The world’s worst developer, Joe Gunchy (read more about Joe here) is at it again. He created a new component to give content authors the ability to add rich text onto a page. The content author loves this idea and wants to try it out. They dragged the component onto the page, but there is no indication that the component is on the page and ready to edit. The content author is confused, so they drag another component onto the page. Still, nothing shows up.
They drag another onto the page, then another, then another. Nothing is displayed. Now the content author has five instances of the component on the page that they don’t know about, forcing the content author to drink from a flask hidden in their bottom desk drawer. Joe Gunchy laughs at the content author. Joe Gunchy is an idiot.
“Content authors are so dumb.” – Joe Gunchy
There are a few ways to edit content in a component. Some components contain an “edit bar” to show the editor dialog, while some use “rollover” editing. The component below shows an edit bar above the component with options to add, edit, but, copy, and paste. If you want to edit the content of the component, you click the “Edit” button which opens the editing dialog. Easy.
When there is no edit bar, the author must click on the component in the page until they see the green boundary box appear. This is referred to as “rollover editing”. Once that’s selected, you can either double-click within the box or right-click to launch the dialog editor. Joe Gunchy’s component used ‘rollover’, but when there is no content in the component, there is no way to tell the component is on the page. You can mitigate this in the component source code by checking to see if you’re in EDIT mode, then add some default text to the component to show it’s editable. Also, in many cases, it is difficult to click if you do not place your mouse at the precise point within the box to open the dialog, or even worse – components overlap each other and you can’t click them at all.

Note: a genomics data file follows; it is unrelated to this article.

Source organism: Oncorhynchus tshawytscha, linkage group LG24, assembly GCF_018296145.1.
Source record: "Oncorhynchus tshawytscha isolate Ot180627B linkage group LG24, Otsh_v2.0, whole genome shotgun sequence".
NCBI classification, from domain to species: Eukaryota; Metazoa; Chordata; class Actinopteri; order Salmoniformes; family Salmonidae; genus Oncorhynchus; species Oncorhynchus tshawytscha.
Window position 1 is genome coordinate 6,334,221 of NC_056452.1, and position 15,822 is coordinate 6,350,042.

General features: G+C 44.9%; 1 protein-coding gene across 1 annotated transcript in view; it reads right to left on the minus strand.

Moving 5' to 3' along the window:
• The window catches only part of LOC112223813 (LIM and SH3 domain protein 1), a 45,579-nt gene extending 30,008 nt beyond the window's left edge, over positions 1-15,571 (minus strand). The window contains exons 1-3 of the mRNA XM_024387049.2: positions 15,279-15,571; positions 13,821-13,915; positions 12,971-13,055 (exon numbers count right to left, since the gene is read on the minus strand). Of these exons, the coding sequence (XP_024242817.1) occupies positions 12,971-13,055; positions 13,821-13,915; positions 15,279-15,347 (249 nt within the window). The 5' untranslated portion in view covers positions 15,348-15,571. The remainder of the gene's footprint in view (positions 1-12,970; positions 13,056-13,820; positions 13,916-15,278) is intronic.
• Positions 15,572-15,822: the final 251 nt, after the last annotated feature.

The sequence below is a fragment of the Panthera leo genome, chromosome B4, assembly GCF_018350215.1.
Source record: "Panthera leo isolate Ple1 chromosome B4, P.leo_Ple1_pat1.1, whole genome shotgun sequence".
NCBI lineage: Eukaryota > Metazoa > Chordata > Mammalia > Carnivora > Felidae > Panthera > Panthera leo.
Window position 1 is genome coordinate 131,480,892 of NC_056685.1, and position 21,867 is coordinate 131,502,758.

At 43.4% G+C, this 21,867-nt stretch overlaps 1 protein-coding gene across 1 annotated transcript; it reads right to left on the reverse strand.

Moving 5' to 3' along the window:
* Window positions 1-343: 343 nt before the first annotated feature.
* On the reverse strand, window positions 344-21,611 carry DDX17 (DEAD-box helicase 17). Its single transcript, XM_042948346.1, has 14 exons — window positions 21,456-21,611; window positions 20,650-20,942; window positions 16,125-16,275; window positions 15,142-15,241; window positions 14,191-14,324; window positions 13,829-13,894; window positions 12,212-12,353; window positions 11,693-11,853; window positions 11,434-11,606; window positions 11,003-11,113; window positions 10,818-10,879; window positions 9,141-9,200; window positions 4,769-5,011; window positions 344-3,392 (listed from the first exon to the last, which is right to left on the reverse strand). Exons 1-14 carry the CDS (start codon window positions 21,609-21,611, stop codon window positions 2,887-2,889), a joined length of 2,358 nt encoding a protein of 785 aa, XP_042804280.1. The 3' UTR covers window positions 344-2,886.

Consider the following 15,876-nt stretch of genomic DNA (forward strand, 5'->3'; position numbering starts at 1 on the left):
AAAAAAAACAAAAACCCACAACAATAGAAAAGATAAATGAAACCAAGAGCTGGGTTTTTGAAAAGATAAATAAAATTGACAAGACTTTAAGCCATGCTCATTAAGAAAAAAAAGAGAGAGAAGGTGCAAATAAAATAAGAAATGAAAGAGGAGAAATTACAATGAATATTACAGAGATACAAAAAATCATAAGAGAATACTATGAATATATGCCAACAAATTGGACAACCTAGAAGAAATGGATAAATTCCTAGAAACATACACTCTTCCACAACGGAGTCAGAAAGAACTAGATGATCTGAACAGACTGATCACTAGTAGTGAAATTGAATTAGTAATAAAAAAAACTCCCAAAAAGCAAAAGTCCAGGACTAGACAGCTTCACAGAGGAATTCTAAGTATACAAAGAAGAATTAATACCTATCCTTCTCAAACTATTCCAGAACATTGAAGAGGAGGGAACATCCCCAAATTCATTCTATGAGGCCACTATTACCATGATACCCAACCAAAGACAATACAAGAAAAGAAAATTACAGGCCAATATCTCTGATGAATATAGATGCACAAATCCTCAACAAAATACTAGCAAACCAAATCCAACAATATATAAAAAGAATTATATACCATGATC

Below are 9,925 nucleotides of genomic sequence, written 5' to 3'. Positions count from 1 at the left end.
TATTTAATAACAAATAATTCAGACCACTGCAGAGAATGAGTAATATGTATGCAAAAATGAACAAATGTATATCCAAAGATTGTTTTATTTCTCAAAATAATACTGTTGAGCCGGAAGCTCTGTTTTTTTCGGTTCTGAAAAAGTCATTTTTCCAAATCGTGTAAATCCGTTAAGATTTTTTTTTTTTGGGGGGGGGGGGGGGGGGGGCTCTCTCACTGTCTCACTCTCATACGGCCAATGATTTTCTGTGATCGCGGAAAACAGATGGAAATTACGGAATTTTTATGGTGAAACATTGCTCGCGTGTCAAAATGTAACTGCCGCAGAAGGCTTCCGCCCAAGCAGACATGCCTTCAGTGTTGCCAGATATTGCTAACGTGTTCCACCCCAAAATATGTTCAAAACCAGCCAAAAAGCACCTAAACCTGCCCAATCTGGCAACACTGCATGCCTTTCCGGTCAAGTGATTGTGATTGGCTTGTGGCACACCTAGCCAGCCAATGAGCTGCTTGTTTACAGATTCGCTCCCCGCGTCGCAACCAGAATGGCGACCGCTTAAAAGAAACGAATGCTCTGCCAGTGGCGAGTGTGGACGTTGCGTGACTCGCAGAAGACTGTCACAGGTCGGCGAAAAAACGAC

Use the Edit Bar
For better usability and consistency across the editing experience, use the Edit Bar on your components and never mix Edit Bar and Rollover on the page. That’s a horrible authoring experience. The Edit Bars below clearly show the author how to edit content on the page and when used exclusively, gives the author consistency when authoring a page. It’s clean, has clear calls-to-action, and doesn’t require default text to know they’re on the page. By adding a few options to the edit bar configuration, you can click on the “Cut” button and easily move them around the page.
To add the edit bar to your component, create an ‘cq:editConfig’ node of type cq:EditConfig under the component. This link shows the various properties to add to the component. Adding cq:actions to the properties allows functionality to move the component around the page.
The table below from the CQ documentation shows the different options for the edit bar.
|text:<some text>||Displays the static text value <some text>|
|–||Adds a spacer|
|edit||Adds a button to edit the component|
|delete||Adds a button to delete the component|
|insert||Adds a button to insert a new component before the current one|
|copymove||Adds a button to copy and cut the component|
Here are some typical properties to allow editing, moving, and deleting the component from the page. You must have “insert” selected if you want to move the component around the page and replace it between two components.
Additional Tip: Remove the Wrapper
There is an easy way to force CQ to remove the wrapper when in any mode but EDIT mode.
Add the following snippet at the bottom of your component: